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Book series creates reading craze

By AMBER MOBLEY
Published April 26, 2007


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Martin Luna is a high school student struggling to rebuild his life after his brother is shot and killed.

"He's in a gang, but he's trying to get out," said Chani Orta, 15. She rolls her eyes dramatically and drapes a hand across her heart. "I love him!"

The Tampa teen loves the fictional character enough to have ripped through two entire novels about him. That's saying something for the Liberty Middle School seventh-grader.

"These are the first books I've ever read," Chani said.

Librarians, teachers and middle school students throughout the Tampa Bay area are singing the praises of a series they call relevant and relatable. With reading levels low among minority students, educators have longed for a way to even the score. Some say they have found it in this 13-book series built on city settings and minority characters.

"Anything that we can use to get reluctant readers to start reading is good," said Emily Spiegel, a library information specialist at Southside Fundamental in St. Petersburg.

"They're books they can identify with, because they're modern problems that teens have," she said.

Bluford students don't drive Daddy's convertible to school. They help Mama pay car insurance.

They don't surf or sunbathe. They cope with absentee or abusive fathers, gun violence and gangs. The student body is predominately black.

"They're just real," said Shandria Orr, an eighth-grader at Liberty.

For fellow eighth-grader Mario Clark, The Gun, by Paul Langan, mirrored life. In it, freshman Tyray Hobbs brings a gun to school to get revenge against a boy who embarrassed him.

"When I was in sixth grade, a boy brought a gun to school," Mario said. "It was a fake gun, but he still got expelled."

The books are flying off the shelves at libraries in St. Petersburg, especially at the Main and Mirror Lake branches.

At Liberty, kids are training for a "Bluford Bowl," a sort of Battle of the Books that will quiz Bluford readers.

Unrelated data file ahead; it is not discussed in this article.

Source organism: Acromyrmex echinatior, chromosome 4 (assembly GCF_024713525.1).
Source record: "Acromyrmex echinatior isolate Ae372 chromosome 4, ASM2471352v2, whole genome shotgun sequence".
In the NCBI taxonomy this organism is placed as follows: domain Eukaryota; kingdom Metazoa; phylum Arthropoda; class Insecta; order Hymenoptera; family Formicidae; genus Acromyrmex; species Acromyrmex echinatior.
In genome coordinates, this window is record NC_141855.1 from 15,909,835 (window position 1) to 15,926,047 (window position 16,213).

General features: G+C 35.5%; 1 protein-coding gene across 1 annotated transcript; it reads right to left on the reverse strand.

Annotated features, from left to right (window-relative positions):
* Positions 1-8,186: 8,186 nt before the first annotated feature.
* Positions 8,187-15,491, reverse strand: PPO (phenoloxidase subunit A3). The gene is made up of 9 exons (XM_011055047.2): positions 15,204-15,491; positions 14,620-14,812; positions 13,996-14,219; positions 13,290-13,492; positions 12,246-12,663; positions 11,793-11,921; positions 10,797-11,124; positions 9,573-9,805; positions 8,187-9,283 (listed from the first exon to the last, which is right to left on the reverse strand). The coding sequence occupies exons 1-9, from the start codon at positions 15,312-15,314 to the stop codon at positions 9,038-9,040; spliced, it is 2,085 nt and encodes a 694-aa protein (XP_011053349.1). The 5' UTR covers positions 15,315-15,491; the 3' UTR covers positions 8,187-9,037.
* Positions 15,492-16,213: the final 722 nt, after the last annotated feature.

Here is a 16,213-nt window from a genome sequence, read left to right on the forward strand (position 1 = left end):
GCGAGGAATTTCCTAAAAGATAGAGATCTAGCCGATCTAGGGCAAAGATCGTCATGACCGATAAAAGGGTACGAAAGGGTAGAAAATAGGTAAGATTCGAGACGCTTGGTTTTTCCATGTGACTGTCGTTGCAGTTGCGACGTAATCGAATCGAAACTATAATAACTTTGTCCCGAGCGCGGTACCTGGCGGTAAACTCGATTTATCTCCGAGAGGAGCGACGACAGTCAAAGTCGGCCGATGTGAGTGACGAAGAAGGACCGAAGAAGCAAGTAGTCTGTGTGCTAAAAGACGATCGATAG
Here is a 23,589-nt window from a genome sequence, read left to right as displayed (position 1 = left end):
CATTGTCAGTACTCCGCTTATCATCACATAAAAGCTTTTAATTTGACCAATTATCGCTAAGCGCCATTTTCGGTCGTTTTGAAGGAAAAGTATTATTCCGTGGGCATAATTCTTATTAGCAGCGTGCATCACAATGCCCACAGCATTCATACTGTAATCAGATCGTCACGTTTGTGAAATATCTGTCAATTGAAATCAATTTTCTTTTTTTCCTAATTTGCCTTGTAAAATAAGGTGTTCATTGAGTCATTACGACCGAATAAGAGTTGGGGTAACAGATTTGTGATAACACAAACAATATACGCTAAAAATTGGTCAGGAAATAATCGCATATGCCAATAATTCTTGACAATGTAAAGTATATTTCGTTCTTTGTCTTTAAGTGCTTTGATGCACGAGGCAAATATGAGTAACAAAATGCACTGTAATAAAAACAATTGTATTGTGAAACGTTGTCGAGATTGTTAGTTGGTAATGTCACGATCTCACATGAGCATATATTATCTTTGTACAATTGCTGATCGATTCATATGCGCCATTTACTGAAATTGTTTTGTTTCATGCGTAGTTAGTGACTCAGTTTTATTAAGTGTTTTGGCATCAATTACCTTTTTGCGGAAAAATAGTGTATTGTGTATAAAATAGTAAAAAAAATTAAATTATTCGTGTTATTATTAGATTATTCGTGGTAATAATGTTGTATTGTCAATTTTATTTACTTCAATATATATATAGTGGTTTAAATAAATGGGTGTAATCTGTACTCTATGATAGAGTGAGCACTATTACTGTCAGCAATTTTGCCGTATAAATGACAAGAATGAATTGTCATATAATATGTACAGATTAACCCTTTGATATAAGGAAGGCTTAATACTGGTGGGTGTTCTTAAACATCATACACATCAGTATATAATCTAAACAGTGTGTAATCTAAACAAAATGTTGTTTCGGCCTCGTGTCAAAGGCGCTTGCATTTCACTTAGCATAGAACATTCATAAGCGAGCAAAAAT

"I'll probably reread most of these," said eighth-grader Christine Rivera.

* * *

Who's behind the Bluford phenomenon?

A handful of authors, including Langan, a white man in New Jersey.

They named the series' high school after Guion "Guy" Bluford, America's first black astronaut.

The main characters have names like Darrell, Hakeem and Tyray. They live in apartments where the water's not always hot and their families can't always afford rent. Much of the dialogue is scripted in broken English.

A critical reader may spot broad stereotypes, akin to the 1970s TV comedy Good Times.

But educators say economics, not race, is what gives the series an appeal to young readers.

"The attraction is all the way across the board, regardless of race or gender," says Nancy Harris, a librarian at Turkey Creek Middle School in Plant City.

"It's not necessarily a race issue," agreed Melissa Perrotta, a reading specialist at Liberty. "The themes in the series - a death in the family, running away, a girlfriend is pregnant, what does it mean when dad goes away - really aren't race specific. If they readers haven't gone through it, they know somebody who's gone through it."

* * *

Langan said he drew his inspiration and cityscape descriptions from his own experiences.

Living in Philadelphia and New Jersey in a single-parent home, Langan said, "most of my friends were African-American ... sometimes I was the one white kid in the group."

"Most books are oriented around white middle-class kids," Langan said. "Kids who aren't white or who aren't middle-class, they're being forced to find something interesting in a book that has no daily relevance to them."

With Bluford books, "their world is invited back into the classroom ... and we're saying, 'Hey, now those kids can read about you.' "

Last year, the failure rate of elementary and middle school level black students on the reading portion of the FCAT was roughly three times that of their white counterparts. The failure rate among elementary and middle school level Hispanic students' was only a little better - twice as high as that of white students.

The idea, educators say, is to whet their appetites for a far broader array of literature.

Said Langan, "If you get them to read, you can get them to be scholars."

Reporter Rita Farlow contributed to this report. Amber Mobley can be reached at amobley@sptimes.com or (813) 269-5311.

Fast Facts:

By the numbers

43 Percentage of sixth graders in Pinellas County that do not read for pleasure.

20 Percentage of eight graders who report spending more than one hour each day reading for pleasure.

84 Percentage of students who reported watching at least one hour of television everyday.

Pinellas County Schools.

[Last modified April 26, 2007, 01:39:14]


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